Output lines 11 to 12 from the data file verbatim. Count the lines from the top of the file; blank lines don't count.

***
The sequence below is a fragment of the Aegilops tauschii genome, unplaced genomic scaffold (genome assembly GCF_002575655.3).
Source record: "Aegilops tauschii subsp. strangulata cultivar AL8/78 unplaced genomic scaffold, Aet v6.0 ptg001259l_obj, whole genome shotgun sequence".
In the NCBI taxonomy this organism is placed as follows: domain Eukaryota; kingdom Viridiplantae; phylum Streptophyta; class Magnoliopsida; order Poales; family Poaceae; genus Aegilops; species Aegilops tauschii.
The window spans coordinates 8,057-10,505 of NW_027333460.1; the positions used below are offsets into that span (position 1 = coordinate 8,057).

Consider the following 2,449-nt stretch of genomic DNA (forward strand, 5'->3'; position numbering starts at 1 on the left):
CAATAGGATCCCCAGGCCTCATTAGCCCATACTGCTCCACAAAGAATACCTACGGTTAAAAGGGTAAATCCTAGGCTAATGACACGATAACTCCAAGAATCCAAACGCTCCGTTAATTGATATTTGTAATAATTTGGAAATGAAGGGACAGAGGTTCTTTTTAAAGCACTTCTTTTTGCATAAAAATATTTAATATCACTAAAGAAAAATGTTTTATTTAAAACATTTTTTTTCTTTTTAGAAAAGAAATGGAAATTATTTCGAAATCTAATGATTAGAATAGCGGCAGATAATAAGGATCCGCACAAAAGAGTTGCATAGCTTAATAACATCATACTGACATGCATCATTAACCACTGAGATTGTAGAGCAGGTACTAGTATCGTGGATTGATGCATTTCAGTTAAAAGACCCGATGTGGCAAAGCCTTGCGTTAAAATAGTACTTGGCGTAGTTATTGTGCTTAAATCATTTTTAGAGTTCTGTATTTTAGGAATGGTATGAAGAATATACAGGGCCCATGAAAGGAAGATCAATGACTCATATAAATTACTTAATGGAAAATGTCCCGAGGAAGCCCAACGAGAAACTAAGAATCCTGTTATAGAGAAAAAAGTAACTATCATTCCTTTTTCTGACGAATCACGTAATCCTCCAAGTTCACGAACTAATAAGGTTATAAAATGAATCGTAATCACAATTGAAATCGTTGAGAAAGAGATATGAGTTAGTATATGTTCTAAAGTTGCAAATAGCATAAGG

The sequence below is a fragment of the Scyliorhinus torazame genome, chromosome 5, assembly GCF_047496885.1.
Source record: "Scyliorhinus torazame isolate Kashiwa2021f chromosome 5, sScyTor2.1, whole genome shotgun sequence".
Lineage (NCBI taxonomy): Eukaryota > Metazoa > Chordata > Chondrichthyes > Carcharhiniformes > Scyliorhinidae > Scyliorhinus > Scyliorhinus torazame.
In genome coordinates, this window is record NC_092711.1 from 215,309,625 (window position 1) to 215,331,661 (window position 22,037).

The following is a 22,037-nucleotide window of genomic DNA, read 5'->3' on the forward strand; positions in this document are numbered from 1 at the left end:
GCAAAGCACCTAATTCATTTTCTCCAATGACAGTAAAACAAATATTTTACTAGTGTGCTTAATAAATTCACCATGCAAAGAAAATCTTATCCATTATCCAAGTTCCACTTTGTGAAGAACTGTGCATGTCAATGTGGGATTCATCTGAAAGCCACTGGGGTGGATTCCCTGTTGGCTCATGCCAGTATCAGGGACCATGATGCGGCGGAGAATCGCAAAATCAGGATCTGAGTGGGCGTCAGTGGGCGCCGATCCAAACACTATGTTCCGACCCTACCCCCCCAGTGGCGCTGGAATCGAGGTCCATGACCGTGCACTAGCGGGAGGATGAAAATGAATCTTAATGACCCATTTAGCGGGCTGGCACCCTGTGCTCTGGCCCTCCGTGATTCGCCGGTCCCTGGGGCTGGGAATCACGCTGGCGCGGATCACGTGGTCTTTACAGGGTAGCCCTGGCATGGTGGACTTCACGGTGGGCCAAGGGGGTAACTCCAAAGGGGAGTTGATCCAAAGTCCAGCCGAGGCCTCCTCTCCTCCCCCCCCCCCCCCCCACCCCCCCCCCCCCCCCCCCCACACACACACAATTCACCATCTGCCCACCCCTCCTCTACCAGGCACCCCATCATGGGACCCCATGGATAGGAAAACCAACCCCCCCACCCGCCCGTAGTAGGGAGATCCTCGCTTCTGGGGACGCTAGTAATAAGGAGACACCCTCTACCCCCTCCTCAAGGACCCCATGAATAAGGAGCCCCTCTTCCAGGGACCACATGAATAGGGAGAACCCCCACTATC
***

The following is a 22,037-nucleotide window of genomic DNA, read 5'->3' on the forward strand; positions in this document are numbered from 1 at the left end:
GCAAAGCACCTAATTCATTTTCTCCAATGACAGTAAAACAAATATTTTACTAGTGTGCTTAATAAATTCACCATGCAAAGAAAATCTTATCCATTATCCAAGTTCCACTTTGTGAAGAACTGTGCATGTCAATGTGGGATTCATCTGAAAGCCACTGGGGTGGATTCCCTGTTGGCTCATGCCAGTATCAGGGACCATGATGCGGCGGAGAATCGCAAAATCAGGATCTGAGTGGGCGTCAGTGGGCGCCGATCCAAACACTATGTTCCGACCCTACCCCCCCAGTGGCGCTGGAATCGAGGTCCATGACCGTGCACTAGCGGGAGGATGAAAATGAATCTTAATGACCCATTTAGCGGGCTGGCACCCTGTGCTCTGGCCCTCCGTGATTCGCCGGTCCCTGGGGCTGGGAATCACGCTGGCGCGGATCACGTGGTCTTTACAGGGTAGCCCTGGCATGGTGGACTTCACGGTGGGCCAAGGGGGTAACTCCAAAGGGGAGTTGATCCAAAGTCCAGCCGAGGCCTCCTCTCCTCCCCCCCCCCCCCCCCACCCCCCCCCCCCCCCCCCCCACACACACACAATTCACCATCTGCCCACCCCTCCTCTACCAGGCACCCCATCATGGGACCCCATGGATAGGAAAACCAACCCCCCCACCCGCCCGTAGTAGGGAGATCCTCGCTTCTGGGGACGCTAGTAATAAGGAGACACCCTCTACCCCCTCCTCAAGGACCCCATGAATAAGGAGCCCCTCTTCCAGGGACCACATGAATAGGGAGAACCCCCACTATC